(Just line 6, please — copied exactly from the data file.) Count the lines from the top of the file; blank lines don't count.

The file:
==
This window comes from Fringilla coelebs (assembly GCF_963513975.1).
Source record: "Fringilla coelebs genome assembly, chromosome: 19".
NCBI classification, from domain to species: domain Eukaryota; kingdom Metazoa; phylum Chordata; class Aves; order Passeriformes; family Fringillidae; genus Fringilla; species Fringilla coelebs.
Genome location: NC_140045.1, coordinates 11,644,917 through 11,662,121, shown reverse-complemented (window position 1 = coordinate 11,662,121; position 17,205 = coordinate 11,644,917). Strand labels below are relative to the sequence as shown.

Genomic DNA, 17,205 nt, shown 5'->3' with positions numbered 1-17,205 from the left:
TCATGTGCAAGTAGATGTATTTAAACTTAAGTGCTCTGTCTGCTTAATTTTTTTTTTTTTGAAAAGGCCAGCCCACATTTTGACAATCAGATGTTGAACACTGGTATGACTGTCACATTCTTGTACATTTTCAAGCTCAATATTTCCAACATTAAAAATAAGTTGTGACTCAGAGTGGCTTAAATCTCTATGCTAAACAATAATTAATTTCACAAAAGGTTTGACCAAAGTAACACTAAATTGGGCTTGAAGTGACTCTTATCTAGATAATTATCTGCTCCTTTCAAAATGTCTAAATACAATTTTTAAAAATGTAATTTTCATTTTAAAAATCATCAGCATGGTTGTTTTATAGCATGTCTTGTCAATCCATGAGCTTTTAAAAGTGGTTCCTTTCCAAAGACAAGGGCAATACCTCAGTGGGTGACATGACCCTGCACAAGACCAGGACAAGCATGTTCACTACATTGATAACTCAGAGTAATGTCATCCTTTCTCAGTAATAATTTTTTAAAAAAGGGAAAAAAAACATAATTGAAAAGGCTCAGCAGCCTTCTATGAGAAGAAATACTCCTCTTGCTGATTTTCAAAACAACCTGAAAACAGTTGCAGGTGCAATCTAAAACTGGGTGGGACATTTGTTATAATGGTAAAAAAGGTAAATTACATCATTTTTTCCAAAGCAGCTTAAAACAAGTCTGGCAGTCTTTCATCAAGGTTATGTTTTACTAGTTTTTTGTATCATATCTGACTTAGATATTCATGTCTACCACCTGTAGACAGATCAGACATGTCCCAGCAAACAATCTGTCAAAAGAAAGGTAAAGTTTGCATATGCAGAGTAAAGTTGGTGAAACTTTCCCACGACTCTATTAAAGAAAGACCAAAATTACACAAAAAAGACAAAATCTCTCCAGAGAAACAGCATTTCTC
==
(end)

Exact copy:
TCATGTGCAAGTAGATGTATTTAAACTTAAGTGCTCTGTCTGCTTAATTTTTTTTTTTTTGAAAAGGCCAGCCCACATTTTGACAATCAGATGTTGAACACTGGTATGACTGTCACATTCTTGTACATTTTCAAGCTCAATATTTCCAACATTAAAAATAAGTTGTGACTCAGAGTGGCTTAAATCTCTATGCTAAACAATAATTAATTTCACAAAAGGTTTGACCAAAGTAACACTAAATTGGGCTTGAAGTGACTCTTATCTAGATAATTATCTGCTCCTTTCAAAATGTCTAAATACAATTTTTAAAAATGTAATTTTCATTTTAAAAATCATCAGCATGGTTGTTTTATAGCATGTCTTGTCAATCCATGAGCTTTTAAAAGTGGTTCCTTTCCAAAGACAAGGGCAATACCTCAGTGGGTGACATGACCCTGCACAAGACCAGGACAAGCATGTTCACTACATTGATAACTCAGAGTAATGTCATCCTTTCTCAGTAATAATTTTTTAAAAAAGGGAAAAAAAACATAATTGAAAAGGCTCAGCAGCCTTCTATGAGAAGAAATACTCCTCTTGCTGATTTTCAAAACAACCTGAAAACAGTTGCAGGTGCAATCTAAAACTGGGTGGGACATTTGTTATAATGGTAAAAAAGGTAAATTACATCATTTTTTCCAAAGCAGCTTAAAACAAGTCTGGCAGTCTTTCATCAAGGTTATGTTTTACTAGTTTTTTGTATCATATCTGACTTAGATATTCATGTCTACCACCTGTAGACAGATCAGACATGTCCCAGCAAACAATCTGTCAAAAGAAAGGTAAAGTTTGCATATGCAGAGTAAAGTTGGTGAAACTTTCCCACGACTCTATTAAAGAAAGACCAAAATTACACAAAAAAGACAAAATCTCTCCAGAGAAACAGCATTTCTC